Micron Earnings Were Impressive. Here’s Why the Stock Is Falling.

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Micron Technology stock slid Thursday despite a strong beat-and-raise earnings report the previous evening.

On the surface, the move seems a little surprising: Micron is seeing strong demand in almost every end market, prices for both DRAM and NAND memory chips are rising, and supplies remain tight. But there are a couple of nagging issues weighing on the stock—in particular, concerns about rising costs.

For the fiscal third quarter ended June 3, Micron (ticker: MU) reported revenue of $7.42 billion, up 36% from a year earlier, and non-GAAP earnings of $1.88 a share. Both figures solidly beat Wall Street and company projections. It also offered higher-than-expected guidance for the August quarter: Micron projects revenue of $8.2 billion, give or take $200 million, and non-GAAP earnings for the quarter of $2.30 a share, give or take 10 cents.

On a conference call with analysts, CEO Sanjay Mehrotra said Micron is seeing strong growth across all end markets, including PCs, handsets, cloud, and automotive. The company expects DRAM and NAND memory chip demand to rise significantly this calendar year, while supply should remain tight into calendar 2022. This had led to soaring prices for both DRAM and NAND.

The stock, however, dived more than 5.4% in recent Thursday trading to $80.41. So what’s wrong?

First, some investors worry that demand could slow for memory tied to PCs, handsets, and the cloud, for various reasons.

“The question on investor minds now isn’t how far behind supply is versus demand now, but rather how sustainable these conditions are into year-end and into 2022,” writes Raymond James analyst Chris Caso, who has a Strong Buy rating and $120 target on Micron shares.

Caso also notes that content increases—the amount of memory per device—continues to grow, while the industry continues to show discipline on adding capacity. He sees huge earnings growth ahead, forecasting profits of $5.94 a share for the August 2021 fiscal year, and $12.14 a share (up from a previous forecast of $10.89) for fiscal 2022.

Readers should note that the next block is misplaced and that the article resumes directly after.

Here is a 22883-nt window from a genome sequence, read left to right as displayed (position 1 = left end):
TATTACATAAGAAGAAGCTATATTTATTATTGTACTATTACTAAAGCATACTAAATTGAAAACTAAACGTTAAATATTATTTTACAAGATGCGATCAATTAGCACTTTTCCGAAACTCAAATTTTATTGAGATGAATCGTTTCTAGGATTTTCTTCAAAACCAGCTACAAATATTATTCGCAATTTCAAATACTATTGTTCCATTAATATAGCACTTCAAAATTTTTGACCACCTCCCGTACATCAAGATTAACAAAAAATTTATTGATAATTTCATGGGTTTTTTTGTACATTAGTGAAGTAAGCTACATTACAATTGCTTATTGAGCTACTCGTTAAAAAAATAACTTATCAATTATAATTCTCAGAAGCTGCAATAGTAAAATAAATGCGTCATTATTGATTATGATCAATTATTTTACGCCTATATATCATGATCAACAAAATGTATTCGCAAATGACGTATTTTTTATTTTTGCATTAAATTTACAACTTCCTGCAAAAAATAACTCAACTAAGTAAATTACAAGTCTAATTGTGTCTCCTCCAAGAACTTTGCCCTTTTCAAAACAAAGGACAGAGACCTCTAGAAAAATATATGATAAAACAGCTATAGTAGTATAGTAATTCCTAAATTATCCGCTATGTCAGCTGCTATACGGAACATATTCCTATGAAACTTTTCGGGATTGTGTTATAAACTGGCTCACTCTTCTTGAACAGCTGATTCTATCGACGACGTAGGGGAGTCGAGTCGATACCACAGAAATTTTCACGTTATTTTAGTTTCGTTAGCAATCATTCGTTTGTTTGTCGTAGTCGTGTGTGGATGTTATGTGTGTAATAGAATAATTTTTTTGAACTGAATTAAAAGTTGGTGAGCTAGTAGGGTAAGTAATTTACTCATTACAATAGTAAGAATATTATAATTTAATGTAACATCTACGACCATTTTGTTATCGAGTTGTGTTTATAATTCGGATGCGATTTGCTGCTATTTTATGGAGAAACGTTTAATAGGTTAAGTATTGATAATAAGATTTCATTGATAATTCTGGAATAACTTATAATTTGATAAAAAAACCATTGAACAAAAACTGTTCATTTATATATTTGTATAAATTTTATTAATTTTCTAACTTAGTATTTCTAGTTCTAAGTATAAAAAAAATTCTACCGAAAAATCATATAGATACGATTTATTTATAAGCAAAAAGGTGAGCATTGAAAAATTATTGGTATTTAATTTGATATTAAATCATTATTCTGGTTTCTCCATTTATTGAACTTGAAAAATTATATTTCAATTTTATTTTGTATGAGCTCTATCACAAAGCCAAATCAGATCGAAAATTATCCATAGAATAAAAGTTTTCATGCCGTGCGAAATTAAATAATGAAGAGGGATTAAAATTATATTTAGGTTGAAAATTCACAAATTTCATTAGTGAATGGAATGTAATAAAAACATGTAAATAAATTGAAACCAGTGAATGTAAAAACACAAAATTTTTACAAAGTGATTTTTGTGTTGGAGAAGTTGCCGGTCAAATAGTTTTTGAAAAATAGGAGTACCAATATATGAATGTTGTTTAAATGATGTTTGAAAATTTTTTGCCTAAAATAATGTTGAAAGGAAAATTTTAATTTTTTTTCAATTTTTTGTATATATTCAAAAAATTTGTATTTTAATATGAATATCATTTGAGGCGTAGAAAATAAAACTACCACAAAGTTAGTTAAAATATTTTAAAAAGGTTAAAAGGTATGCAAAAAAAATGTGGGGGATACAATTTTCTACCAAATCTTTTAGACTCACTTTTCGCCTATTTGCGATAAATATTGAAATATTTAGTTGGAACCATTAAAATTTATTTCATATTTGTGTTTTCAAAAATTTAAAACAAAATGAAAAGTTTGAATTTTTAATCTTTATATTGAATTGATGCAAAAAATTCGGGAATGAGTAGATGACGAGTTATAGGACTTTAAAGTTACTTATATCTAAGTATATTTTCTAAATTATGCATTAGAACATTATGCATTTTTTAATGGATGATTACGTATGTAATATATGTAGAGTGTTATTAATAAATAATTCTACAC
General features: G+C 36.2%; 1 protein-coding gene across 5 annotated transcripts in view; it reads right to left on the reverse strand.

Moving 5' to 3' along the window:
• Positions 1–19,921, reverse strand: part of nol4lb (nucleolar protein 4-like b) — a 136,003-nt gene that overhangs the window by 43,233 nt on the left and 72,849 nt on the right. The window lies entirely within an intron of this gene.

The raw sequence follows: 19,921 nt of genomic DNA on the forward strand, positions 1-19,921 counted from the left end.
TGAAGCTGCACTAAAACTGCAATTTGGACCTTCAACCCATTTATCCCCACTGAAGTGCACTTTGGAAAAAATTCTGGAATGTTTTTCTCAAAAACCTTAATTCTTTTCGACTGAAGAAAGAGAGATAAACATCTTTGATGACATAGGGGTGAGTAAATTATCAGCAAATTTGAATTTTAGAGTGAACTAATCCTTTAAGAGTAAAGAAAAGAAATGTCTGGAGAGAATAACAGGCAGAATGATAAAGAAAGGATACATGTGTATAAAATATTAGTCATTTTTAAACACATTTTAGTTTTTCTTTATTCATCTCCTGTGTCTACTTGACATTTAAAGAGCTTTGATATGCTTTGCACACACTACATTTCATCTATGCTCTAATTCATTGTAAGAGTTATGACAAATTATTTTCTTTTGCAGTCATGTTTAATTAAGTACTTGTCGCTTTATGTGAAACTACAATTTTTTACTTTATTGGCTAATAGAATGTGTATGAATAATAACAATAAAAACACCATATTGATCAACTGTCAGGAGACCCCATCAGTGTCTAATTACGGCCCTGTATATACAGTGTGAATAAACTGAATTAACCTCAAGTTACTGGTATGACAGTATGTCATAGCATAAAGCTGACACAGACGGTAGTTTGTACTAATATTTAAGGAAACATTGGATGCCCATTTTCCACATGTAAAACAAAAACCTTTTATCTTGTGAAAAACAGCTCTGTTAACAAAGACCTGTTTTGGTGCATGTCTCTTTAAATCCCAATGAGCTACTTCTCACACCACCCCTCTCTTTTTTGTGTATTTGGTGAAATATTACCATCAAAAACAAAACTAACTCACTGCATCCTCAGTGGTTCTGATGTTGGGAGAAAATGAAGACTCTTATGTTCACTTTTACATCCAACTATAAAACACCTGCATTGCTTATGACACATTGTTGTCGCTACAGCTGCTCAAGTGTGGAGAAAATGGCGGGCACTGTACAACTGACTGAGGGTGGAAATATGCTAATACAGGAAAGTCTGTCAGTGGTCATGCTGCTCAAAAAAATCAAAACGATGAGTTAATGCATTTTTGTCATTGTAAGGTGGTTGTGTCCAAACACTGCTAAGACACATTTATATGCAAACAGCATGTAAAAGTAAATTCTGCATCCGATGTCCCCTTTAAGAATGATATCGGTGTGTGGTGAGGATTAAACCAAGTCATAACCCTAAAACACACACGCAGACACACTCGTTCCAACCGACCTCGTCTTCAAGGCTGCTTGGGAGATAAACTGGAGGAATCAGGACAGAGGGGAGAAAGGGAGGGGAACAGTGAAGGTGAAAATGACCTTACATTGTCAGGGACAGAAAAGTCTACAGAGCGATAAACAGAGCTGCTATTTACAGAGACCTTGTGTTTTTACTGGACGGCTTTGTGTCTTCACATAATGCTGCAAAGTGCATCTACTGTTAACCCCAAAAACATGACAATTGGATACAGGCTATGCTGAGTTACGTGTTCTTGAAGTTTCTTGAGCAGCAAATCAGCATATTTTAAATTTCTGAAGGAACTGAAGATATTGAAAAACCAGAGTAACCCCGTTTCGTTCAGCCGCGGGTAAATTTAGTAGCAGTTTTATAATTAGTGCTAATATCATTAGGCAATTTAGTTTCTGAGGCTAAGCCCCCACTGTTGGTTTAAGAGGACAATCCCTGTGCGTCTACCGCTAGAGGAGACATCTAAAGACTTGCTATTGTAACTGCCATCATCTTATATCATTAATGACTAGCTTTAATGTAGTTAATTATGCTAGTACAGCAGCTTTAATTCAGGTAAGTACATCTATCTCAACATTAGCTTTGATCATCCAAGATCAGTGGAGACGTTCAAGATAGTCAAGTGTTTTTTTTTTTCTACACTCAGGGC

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On the other hand, Summit Insights Group analyst Kinngai Chan lowered his rating on the stock to Hold from Buy, on the theory that the favorable supply-and-demand balance will peak in the second half of calendar 2021.

“While we believe DRAM and NAND contract pricing will continue to improve sequentially into the August quarter, we believe pricing is nearing a near-term peak,” Chan writes, adding that he sees some early signs of inventory build in the PC and smartphone supply chains. 

The second concern, more fundamentally, is that Micron laid out a cost structure for fiscal 2022 that is a little higher than some analysts had foreseen. 

Sumit Sadana, Micron’s chief business officer, told Barron’s on Wednesday that the company plans to boost investment in a cutting-edge chip production technology known as eUV, or extreme ultraviolet lithography. The company expects capital spending for the August 2022 fiscal year, as a percentage of revenue, to be in the mid-30s range, up from a previous forecast in the low 30s. The company doesn’t expect volume production from those tools until fiscal 2024.

The company also expects cost savings next year from an aggressive rollout of two key technologies, but some of those savings will be offset by higher costs related to a product portfolio shift with higher average price points—though also higher margins.

Barclays analyst Tom O’Malley repeats his Overweight rating and $110 target price. “The knock will be that cost reductions seem limited into next year and combined with limited bit growth leaves pricing the only lever from here,” he writes. He added that investors will continue to look for the cyclical correction,” even as the company expects continued strong demand into next year.

J.P. Morgan’s Harlan Sur still sees upside for the stock from here, repeating his Overweight rating and $140 target. He points out that the company detailed some unexpected cost headwinds, but that they relate to a shift to products with higher average selling prices, a positive for gross margins.

Write to Eric J. Savitz at eric.savitz@barrons.com


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